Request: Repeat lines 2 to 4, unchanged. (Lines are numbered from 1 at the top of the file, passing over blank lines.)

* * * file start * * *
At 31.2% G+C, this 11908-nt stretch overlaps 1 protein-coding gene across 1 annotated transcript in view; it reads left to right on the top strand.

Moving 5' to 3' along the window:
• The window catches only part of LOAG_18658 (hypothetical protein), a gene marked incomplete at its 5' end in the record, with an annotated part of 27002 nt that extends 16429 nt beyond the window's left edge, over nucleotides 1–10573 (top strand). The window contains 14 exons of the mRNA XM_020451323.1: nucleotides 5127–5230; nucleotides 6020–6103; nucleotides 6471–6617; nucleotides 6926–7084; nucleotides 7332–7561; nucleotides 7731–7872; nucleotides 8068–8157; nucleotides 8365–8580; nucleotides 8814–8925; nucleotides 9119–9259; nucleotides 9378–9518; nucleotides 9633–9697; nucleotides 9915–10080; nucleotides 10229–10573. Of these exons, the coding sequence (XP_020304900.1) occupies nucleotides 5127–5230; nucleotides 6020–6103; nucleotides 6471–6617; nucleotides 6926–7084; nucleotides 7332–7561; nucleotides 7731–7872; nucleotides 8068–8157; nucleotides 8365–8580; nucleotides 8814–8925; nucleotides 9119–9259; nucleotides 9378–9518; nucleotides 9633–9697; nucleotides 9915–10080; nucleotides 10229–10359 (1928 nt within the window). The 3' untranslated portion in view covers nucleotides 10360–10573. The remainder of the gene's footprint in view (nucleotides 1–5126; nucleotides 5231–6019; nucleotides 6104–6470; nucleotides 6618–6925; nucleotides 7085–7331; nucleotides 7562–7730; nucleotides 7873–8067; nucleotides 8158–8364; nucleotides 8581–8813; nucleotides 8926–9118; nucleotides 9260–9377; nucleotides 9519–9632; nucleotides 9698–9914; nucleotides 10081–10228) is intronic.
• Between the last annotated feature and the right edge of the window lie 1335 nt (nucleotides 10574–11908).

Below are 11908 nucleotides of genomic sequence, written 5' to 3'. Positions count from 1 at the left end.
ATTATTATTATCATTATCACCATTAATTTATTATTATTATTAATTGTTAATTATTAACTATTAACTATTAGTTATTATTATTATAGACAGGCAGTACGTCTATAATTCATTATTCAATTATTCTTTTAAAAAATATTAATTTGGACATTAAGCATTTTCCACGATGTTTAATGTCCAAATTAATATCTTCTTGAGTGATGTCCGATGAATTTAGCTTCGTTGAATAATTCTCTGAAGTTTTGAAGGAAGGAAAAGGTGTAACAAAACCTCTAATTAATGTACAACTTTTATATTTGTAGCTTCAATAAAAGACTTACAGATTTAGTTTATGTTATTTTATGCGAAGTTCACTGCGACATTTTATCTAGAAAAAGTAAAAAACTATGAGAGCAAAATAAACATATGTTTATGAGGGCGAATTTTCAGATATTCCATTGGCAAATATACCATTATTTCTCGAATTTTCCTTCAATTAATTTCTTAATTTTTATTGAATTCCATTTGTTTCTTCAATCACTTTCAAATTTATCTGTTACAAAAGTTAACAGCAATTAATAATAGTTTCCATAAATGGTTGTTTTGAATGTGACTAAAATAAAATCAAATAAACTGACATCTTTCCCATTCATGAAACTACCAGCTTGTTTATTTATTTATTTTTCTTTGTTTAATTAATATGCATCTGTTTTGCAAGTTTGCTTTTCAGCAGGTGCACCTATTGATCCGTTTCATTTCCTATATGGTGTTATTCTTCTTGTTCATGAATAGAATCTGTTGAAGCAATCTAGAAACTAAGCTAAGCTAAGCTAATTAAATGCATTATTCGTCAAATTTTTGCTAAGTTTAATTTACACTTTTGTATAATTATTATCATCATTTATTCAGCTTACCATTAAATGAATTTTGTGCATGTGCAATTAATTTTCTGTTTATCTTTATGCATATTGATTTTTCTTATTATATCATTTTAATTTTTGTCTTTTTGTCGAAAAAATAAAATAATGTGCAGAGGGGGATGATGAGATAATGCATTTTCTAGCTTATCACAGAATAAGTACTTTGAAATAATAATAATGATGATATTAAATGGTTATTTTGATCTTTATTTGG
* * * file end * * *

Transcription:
Moving 5' to 3' along the window:
• The window catches only part of LOAG_18658 (hypothetical protein), a gene marked incomplete at its 5' end in the record, with an annotated part of 27002 nt that extends 16429 nt beyond the window's left edge, over nucleotides 1–10573 (top strand). The window contains 14 exons of the mRNA XM_020451323.1: nucleotides 5127–5230; nucleotides 6020–6103; nucleotides 6471–6617; nucleotides 6926–7084; nucleotides 7332–7561; nucleotides 7731–7872; nucleotides 8068–8157; nucleotides 8365–8580; nucleotides 8814–8925; nucleotides 9119–9259; nucleotides 9378–9518; nucleotides 9633–9697; nucleotides 9915–10080; nucleotides 10229–10573. Of these exons, the coding sequence (XP_020304900.1) occupies nucleotides 5127–5230; nucleotides 6020–6103; nucleotides 6471–6617; nucleotides 6926–7084; nucleotides 7332–7561; nucleotides 7731–7872; nucleotides 8068–8157; nucleotides 8365–8580; nucleotides 8814–8925; nucleotides 9119–9259; nucleotides 9378–9518; nucleotides 9633–9697; nucleotides 9915–10080; nucleotides 10229–10359 (1928 nt within the window). The 3' untranslated portion in view covers nucleotides 10360–10573. The remainder of the gene's footprint in view (nucleotides 1–5126; nucleotides 5231–6019; nucleotides 6104–6470; nucleotides 6618–6925; nucleotides 7085–7331; nucleotides 7562–7730; nucleotides 7873–8067; nucleotides 8158–8364; nucleotides 8581–8813; nucleotides 8926–9118; nucleotides 9260–9377; nucleotides 9519–9632; nucleotides 9698–9914; nucleotides 10081–10228) is intronic.
• Between the last annotated feature and the right edge of the window lie 1335 nt (nucleotides 10574–11908).